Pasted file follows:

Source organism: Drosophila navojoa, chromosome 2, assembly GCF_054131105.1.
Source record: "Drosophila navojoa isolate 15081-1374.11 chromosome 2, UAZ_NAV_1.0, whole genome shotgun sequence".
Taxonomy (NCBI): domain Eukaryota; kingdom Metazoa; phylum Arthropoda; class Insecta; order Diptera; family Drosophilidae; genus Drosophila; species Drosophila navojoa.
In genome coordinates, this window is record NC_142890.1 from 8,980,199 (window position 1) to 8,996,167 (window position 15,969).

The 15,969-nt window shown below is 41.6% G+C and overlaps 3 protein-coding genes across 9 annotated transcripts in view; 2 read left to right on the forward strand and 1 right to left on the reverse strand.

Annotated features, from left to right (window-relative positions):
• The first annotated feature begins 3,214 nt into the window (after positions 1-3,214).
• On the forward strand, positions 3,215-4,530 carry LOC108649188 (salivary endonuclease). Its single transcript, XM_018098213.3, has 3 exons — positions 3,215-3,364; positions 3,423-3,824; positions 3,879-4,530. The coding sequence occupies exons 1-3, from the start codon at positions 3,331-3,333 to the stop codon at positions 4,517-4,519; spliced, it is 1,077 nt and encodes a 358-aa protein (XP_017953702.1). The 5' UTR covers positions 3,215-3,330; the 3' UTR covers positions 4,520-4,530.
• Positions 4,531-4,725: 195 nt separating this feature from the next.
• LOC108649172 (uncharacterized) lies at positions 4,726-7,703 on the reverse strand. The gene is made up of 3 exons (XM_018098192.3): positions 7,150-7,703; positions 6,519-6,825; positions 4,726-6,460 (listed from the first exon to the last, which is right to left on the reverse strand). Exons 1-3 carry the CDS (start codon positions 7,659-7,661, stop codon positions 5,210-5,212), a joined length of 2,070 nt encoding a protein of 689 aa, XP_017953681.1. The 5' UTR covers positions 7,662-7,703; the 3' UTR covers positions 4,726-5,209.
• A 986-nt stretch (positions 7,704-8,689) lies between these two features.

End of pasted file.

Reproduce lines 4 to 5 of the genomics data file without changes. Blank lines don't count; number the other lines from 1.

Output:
In genome coordinates, this window is record NC_142890.1 from 8,980,199 (window position 1) to 8,996,167 (window position 15,969).

The 15,969-nt window shown below is 41.6% G+C and overlaps 3 protein-coding genes across 9 annotated transcripts in view; 2 read left to right on the forward strand and 1 right to left on the reverse strand.